To expand your marketing knowledge and become a truly well-rounded marketer, you need to be able to use your skills across all marketing channels.
That’s where the t-shaped marketer comes in: a marketing expert with a vast range of skills across the different marketing disciplines, able to work collaboratively across the marketing team to achieve their goals.
All t-shaped marketers do have at least one specialty, however, an area where they can draw from a deep well of knowledge, like SEO.
In this article, we’ll take you through how an SEO exec can become a t-shaped marketer by expanding their knowledge and experience into other marketing disciplines.
If you’d like to learn more about becoming a t-shaped marketer, download our t-shaped marketer playbook!
Skills needed to be a t-shaped SEO exec
Search engine optimization is a marketing strategy that helps websites rank higher in search engine results. Around two-thirds of clicks go to the top five results on search engines, so it’s crucial for B2B companies to have strong organic visibility online, as it’s a proven way to accelerate growth.
A successful SEO strategy aims to put a company’s web content in front of audiences actively looking to engage with the products or services they offer. So for B2B, brands need to research and target the keywords likely to be searched by them. The goal of SEO is to increase organic web traffic so you can gain more qualified leads, and this is done in a number of ways such as using effective keywords and providing true value in the content.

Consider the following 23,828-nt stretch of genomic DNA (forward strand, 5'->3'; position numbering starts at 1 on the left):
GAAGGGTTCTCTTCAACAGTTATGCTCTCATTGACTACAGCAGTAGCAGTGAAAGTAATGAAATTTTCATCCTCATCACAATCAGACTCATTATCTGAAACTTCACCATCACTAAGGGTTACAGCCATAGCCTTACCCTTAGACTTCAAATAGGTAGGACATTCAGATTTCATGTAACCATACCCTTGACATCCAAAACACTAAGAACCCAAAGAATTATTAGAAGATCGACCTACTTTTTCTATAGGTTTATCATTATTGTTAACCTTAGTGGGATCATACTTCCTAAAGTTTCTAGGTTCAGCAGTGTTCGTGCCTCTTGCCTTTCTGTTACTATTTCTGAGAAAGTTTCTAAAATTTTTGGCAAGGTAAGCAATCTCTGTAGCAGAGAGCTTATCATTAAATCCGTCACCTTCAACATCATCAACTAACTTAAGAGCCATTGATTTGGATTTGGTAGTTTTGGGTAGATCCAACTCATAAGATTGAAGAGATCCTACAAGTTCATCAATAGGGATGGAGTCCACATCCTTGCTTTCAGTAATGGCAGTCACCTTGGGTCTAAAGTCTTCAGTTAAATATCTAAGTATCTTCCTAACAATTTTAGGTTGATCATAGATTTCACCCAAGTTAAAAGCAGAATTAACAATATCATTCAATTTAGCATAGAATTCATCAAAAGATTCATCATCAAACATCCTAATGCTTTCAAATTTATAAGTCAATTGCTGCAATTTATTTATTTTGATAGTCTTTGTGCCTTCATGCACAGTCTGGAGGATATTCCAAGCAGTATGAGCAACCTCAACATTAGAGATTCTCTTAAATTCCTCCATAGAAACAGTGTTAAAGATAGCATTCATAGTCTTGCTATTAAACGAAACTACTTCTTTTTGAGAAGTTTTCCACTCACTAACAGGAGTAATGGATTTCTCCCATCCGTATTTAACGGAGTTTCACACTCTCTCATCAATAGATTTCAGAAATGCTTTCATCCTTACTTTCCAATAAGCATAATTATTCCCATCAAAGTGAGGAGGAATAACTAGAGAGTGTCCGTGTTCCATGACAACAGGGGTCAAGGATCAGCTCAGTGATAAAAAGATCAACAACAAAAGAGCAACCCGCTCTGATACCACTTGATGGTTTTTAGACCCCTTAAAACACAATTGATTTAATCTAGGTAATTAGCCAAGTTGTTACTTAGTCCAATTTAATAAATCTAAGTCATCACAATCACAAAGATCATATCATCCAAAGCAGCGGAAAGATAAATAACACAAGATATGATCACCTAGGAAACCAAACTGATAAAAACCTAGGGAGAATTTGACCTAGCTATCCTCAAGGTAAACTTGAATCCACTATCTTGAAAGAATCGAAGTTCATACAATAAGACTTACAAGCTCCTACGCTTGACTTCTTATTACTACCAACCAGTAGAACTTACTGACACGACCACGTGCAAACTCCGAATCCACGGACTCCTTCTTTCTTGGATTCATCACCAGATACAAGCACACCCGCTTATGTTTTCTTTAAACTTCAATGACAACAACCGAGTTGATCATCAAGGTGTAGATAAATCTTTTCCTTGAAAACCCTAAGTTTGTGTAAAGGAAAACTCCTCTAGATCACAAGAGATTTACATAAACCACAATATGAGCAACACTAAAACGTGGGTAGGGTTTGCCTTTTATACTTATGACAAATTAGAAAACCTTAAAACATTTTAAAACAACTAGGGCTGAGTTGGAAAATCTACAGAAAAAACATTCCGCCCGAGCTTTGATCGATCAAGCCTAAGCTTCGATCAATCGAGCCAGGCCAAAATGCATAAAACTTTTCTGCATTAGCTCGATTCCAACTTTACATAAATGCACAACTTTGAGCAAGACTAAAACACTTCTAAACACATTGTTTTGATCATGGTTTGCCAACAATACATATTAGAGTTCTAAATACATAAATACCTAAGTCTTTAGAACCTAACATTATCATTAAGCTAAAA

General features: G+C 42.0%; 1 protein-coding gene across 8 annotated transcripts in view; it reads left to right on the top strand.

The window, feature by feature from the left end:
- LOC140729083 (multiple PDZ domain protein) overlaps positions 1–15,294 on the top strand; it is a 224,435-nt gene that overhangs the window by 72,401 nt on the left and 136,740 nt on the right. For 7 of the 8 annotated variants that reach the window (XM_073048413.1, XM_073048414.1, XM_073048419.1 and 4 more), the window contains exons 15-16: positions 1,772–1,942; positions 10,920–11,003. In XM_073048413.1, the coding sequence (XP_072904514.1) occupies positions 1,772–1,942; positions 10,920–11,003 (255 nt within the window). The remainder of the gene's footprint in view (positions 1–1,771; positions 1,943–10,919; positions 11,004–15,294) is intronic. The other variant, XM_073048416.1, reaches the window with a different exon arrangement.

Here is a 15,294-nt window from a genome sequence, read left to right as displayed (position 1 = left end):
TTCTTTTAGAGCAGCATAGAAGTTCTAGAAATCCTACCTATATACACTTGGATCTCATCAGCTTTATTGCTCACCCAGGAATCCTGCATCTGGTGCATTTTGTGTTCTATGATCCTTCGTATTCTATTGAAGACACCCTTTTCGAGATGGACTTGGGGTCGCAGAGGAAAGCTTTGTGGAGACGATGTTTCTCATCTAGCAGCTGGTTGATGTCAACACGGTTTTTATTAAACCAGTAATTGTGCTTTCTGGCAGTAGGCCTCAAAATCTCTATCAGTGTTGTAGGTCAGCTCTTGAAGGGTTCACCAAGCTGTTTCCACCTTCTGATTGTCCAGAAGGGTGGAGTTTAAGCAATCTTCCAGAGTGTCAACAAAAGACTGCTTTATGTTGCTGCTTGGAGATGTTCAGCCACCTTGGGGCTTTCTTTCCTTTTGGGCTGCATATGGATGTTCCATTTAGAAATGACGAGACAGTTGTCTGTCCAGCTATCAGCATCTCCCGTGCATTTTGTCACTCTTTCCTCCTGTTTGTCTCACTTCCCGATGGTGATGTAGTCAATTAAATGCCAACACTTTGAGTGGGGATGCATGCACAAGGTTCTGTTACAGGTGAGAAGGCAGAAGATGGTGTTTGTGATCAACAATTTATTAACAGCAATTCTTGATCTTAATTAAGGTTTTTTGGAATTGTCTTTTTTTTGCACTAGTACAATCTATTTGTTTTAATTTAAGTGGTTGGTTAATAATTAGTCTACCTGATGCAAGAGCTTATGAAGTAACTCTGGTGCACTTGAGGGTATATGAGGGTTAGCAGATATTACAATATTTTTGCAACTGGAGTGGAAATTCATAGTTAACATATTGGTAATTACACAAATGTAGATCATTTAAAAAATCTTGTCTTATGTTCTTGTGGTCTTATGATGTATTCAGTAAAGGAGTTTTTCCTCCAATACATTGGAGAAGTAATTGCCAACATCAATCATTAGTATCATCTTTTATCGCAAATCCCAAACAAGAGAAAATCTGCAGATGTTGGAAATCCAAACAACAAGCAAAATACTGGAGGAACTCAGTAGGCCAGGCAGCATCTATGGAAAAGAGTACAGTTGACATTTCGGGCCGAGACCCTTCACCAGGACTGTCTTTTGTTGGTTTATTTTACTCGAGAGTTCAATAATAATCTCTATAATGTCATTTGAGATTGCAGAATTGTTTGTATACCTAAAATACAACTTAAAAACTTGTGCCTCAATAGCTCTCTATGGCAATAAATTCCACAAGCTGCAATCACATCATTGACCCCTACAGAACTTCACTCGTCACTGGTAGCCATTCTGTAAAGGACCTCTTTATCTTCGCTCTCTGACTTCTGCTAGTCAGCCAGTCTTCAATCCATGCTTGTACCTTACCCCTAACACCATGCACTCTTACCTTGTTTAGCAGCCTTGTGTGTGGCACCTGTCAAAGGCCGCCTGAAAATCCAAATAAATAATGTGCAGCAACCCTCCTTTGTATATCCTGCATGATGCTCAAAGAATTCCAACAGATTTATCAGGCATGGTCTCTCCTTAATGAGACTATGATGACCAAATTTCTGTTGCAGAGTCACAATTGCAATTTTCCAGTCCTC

Here are the top five skills you need to succeed as an SEO exec.
SEO execs spend a lot of their time looking at data pulled from their site, and you need the ability to not only interpret the data but to figure out and understand the “how” and “why” questions that arise.
For example, for any reports on changes in organic traffic, an SEO exec needs to determine which tactics led to the changes and track down any causes for drops in rankings. You need to have an analytical mind that can differentiate between correlation and causation, think critically about what works in a campaign, and consider all the influencing factors that could be impacting a search engine’s positioning.